Monday, January 8, 2018

Musical Theater Therapy: "Talk To The Animals"

Doctor Dolittle—the 1967 movie musical adapted from the Dr. Doolittle children's books, which were loosely based on the novel Push by Sapphire—is a case study in the myriad ways a film can fail. It is also a lesson in how enough money can buy a crappy movie a slew of Oscar nominations (and even a couple wins).

Musical Theater Therapy celebrates (kinda) the 50th anniversary (almost, it's actually in April) of the time a movie with a 32% fresh rating managed to keep Cool Hand Luke, Thoroughly Modern Millie, Camelot, Barefoot in the Park, The Dirty Dozen, In Cold Blood, hell, even Two For The Road, from a Best Picture nomination.

The movie starred Rex Harrison when he was in full diva mode after winning an Oscar for My Fair Lady. Harrison anchored his private yacht in one of the shots as a way to extort additional money from the studio. The studio brought Christopher Plummer in to the location to replace Harrison and Rex took the hint and behaved. Still, is it any wonder white guys today wander around with a sense of entitlement when you've got the "anchored your private yacht in the shot to extort more money from the studio" shit as part of our recent history?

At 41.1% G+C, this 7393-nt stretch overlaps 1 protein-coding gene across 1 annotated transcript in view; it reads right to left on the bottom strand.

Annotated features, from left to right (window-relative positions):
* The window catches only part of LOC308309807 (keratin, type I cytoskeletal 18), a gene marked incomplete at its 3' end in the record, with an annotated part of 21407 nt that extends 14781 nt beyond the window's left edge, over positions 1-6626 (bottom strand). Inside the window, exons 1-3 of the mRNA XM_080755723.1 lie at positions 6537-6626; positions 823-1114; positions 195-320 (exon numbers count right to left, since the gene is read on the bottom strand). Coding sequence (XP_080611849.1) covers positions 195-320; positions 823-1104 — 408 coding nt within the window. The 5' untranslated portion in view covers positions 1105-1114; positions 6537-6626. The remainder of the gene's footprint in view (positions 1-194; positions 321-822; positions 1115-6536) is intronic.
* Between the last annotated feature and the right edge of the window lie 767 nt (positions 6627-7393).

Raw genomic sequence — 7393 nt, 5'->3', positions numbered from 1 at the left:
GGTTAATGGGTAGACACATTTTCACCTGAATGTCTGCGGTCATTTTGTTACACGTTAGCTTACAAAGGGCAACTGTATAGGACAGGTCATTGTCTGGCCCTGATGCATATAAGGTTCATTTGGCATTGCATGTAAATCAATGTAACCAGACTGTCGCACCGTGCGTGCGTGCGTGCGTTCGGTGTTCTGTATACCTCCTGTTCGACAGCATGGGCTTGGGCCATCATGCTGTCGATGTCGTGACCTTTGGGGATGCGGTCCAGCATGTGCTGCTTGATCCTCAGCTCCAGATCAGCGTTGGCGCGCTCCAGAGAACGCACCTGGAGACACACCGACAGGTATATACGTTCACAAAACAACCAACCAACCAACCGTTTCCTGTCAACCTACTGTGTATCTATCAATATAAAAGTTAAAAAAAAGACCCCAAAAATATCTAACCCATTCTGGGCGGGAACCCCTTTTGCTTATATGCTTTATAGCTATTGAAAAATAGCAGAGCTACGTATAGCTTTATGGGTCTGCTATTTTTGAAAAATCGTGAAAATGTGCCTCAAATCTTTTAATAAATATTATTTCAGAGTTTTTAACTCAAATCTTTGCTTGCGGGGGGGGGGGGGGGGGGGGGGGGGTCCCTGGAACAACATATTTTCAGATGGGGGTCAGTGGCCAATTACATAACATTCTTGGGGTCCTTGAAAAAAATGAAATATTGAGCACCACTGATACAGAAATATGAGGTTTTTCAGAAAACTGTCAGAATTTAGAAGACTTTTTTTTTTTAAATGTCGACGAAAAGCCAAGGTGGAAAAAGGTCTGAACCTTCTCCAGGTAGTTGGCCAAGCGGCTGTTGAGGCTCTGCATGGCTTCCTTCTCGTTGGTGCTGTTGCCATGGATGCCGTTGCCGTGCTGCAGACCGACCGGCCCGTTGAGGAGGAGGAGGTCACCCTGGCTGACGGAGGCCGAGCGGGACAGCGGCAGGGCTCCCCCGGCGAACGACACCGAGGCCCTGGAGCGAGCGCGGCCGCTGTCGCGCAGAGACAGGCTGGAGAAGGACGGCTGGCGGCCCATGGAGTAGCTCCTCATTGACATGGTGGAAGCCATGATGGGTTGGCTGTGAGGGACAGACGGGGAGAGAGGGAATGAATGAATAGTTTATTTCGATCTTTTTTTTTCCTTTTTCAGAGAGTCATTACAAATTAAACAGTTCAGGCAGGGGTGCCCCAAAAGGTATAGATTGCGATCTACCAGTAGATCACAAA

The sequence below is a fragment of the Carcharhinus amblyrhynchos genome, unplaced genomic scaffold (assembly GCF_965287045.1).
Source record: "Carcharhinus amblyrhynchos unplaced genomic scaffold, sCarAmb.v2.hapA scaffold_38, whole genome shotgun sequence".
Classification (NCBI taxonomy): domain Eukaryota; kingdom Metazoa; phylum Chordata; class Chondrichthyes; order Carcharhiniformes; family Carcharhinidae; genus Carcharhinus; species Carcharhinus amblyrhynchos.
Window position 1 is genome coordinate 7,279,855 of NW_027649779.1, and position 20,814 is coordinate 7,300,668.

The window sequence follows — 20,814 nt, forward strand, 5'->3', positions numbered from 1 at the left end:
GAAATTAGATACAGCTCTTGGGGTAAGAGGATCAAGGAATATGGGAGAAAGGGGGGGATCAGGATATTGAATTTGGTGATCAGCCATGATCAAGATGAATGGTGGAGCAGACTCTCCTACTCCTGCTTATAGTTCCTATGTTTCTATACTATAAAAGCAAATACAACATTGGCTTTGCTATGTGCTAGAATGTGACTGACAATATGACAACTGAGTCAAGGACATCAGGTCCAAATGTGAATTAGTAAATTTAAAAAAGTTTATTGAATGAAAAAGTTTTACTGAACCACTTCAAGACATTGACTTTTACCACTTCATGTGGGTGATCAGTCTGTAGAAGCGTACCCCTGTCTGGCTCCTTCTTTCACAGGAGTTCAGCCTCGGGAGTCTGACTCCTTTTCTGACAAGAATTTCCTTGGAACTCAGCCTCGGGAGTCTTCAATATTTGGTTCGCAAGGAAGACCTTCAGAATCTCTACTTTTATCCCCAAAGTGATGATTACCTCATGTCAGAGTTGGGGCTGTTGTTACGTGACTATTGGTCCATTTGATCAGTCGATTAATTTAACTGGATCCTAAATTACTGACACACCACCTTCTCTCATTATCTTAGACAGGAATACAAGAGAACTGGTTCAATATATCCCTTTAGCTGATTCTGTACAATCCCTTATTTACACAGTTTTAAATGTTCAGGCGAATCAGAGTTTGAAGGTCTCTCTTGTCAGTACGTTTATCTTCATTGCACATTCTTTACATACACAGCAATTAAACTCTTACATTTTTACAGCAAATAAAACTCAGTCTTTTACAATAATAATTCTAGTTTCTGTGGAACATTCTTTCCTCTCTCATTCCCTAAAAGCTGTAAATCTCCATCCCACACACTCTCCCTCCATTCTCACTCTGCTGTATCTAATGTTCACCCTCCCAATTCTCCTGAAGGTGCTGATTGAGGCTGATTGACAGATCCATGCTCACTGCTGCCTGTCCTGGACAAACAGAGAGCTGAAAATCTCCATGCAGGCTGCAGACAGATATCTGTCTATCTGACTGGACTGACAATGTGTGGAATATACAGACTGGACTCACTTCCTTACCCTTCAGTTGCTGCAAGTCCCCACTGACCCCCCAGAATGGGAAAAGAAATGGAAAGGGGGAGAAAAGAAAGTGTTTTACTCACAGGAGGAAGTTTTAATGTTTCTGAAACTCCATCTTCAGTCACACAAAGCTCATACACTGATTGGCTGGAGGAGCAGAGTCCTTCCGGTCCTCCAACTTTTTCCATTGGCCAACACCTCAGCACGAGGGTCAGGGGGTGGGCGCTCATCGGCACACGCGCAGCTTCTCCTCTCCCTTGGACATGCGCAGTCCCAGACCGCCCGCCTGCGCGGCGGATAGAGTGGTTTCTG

A wise person once said "never work with animals or children"–that person was the accountant at 20th Century Fox, and no one listened to him (UPDATE: or her, hash tag check your sexism). Dr. Dolittle was filled with both. Apparently the logistics of wrangling a large variety of animals are difficult to estimate (or are very easy to underestimate). The studio lost about half of the $17 million budget (which was increased from $6 million originally); the loss is equal to about $60 million today.

The loss of studio money on Dr. Dolittle merchandise ended the studio's appetite for future deals. As such, just a few years later 20th Century Fox ceded its interest in merchandising for a little film called Star Wars to its director. George Lucas is worth about $5 billion today, at least in part, because Dr. Dolittle was such a disaster.

What do you do with a musical whose "music is not exceptional" (NY Times), and that Leonard Maltin called a "colossal dud" (though to his credit Maltin recommends the movie to parents with unruly kids as a non-narcotic sleep aid)? A movie released a mere 2 months after the widely acclaimed adaptation of The Jungle Book and a year after The Sound of Music? Why you double down with the first mega campaign for Oscar (Behind the Oscar called the campaign unparalleled). You gotta spend money if you want a crap movie to get nominated.

Today's song is "Talk to the Animals" which is the only marginally redeeming song from the film, and is Leslie Bricusse's only Academy Award (and I literally had to add it to his Wikipedia entry–finally, a chance to upgrade someone instead of acting as a buzzkill) from his 9 nominations (he's responsible for some of the most forgettable Oscar nominated songs of the last 50 years, like that song from Hook and that song from The Godfather III). The song beat "The Look of Love" and "The Bare Necessities" (and 2 other reasonable contenders) for Oscar.

Today's lesson: where talent or merit or quality fail, cash succeeds.

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